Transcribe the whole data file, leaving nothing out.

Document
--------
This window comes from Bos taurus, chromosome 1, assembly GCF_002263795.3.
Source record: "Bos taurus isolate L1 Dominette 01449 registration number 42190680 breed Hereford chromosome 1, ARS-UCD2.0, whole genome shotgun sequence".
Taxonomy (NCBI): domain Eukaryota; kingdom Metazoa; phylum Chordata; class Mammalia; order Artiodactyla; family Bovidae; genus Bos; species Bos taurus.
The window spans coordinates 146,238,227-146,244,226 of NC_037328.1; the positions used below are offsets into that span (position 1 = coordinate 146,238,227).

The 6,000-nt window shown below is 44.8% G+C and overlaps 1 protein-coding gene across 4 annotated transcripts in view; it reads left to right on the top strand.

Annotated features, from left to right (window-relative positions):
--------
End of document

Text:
This window comes from Bos taurus, chromosome 1, assembly GCF_002263795.3.
Source record: "Bos taurus isolate L1 Dominette 01449 registration number 42190680 breed Hereford chromosome 1, ARS-UCD2.0, whole genome shotgun sequence".
Taxonomy (NCBI): domain Eukaryota; kingdom Metazoa; phylum Chordata; class Mammalia; order Artiodactyla; family Bovidae; genus Bos; species Bos taurus.
The window spans coordinates 146,238,227-146,244,226 of NC_037328.1; the positions used below are offsets into that span (position 1 = coordinate 146,238,227).

The 6,000-nt window shown below is 44.8% G+C and overlaps 1 protein-coding gene across 4 annotated transcripts in view; it reads left to right on the top strand.

Annotated features, from left to right (window-relative positions):